Monday, February 16, 2009

Come clean, Palmer

Admit there was no 10 year plan

Doug Palmer and his acolytes are fighting hard to ram the sell off of the outlaying water distribution system down the throats of Trenton’s taxpayers.

As has been noted on Greg Forester’s blog, the administration seems a little worried that the petition currently circulating might be successful in at least delaying if not stopping the sale.

And without a doubt, if the proposed $80 million sale doesn’t go through the City of Trenton’s financial picture darkens considerably. That translates to higher property taxes.

It is very difficult, however, to accept the “official” line that this deal has been worked on for 10 years.

Let’s go back to January of 2003 when then Times reporter Albert Raboteau reported officials in the suburbs were questioning the sudden increase in money being taken from the water utility to pay for city services, including all or part of the salaries of three of Doug Palmer’s aides.

So was there really a plan afoot to sell off the water utility five years ago? Was part of that plan to plunder and pillage the resources of that asset and then try to sell it off for cold cash once the Palmer administration couldn’t wring another nickel out of it?

And what about the rate increase enacted in September of 2006 that increased suburban water rates some 17% and the rates for water customers within the city by 31%? Was that part of the long range plan to sell off the outside infrastructure?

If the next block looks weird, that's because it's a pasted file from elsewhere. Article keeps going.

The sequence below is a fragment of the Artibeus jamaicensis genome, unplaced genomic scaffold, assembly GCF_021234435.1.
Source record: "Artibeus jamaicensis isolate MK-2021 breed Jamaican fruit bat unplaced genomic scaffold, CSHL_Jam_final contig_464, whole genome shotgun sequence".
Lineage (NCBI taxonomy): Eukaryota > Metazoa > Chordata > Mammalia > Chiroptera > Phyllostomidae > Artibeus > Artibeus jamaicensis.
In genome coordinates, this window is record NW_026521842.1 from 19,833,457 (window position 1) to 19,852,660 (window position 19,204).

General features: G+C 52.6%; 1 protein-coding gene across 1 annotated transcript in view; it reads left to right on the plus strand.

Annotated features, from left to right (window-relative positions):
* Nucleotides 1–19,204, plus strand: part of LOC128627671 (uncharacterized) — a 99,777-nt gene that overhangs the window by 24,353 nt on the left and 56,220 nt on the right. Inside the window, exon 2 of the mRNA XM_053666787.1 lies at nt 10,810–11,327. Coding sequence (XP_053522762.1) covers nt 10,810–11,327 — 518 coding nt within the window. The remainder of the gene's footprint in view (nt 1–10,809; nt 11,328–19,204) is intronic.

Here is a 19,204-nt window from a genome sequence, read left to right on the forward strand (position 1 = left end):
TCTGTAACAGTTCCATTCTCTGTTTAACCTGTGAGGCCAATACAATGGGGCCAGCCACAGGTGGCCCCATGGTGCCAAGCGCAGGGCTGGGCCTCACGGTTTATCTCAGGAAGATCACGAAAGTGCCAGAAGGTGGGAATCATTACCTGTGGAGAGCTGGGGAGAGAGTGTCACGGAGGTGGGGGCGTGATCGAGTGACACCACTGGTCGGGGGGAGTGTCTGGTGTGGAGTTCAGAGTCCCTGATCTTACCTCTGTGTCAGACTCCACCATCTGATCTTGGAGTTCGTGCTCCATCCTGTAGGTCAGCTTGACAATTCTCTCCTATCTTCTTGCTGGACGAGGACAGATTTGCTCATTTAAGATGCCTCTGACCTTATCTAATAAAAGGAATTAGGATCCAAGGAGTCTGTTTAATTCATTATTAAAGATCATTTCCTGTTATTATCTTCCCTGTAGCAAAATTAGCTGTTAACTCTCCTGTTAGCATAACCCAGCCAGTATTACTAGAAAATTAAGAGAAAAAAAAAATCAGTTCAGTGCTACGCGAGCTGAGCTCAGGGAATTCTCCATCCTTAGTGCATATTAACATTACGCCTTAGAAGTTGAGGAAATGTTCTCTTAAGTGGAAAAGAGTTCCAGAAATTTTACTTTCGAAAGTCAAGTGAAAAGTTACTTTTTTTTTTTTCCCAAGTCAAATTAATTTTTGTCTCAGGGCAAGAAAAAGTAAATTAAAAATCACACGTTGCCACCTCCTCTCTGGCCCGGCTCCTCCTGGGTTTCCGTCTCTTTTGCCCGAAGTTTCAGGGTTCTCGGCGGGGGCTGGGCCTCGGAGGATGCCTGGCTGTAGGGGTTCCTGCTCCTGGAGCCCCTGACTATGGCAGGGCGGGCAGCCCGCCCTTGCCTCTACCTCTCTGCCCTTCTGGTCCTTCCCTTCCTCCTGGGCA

In typical Palmer fashion…his mismanagement decisions are made based upon what is most expedient to his personal agenda and not that of the city he purports to serve yet long ago abandoned.

The city has been in a downward fiscal spiral for more than a decade. Rather than tighten up the purse strings in city hall and hold the line on budget items, Palmer…with the able and apparently willing assistance of former Business Administrator Jane Feigenbaum literally robbed from Peter (the water utility) to pay Paul (the ballooning costs of a bloated administration).

At no time did anyone from the Palmer administration rein in the ridiculous spending at city hall by excising superfluous aides, vehicles, etc. or eliminating services that were duplicated elsewhere. Instead, they just kept crying poor to the state for more money and taking from the water utility surplus what rightfully should have been returned in the way of system improvements and holding down usage rates.

Instead, the spending has continued unchecked until the only way to fill the gap is to divest the city of the outlaying parts of the water utility for a chunk of cash that might, conveniently, hold tax increases to a tolerable level until the end of the current term.
The Palmer administration has yet to satisfactorily demonstrate any rational attempt to reduce spending through cutting the layers of staff in the Mayor’s office, curbing personal use of city vehicles (or shrinking the size of the take home car fleet).

For years people and some elected officials have pointed out that if the city was more diligent in enforcing its laws and collecting fines, we’d be in better financial shape. But that has not happened either.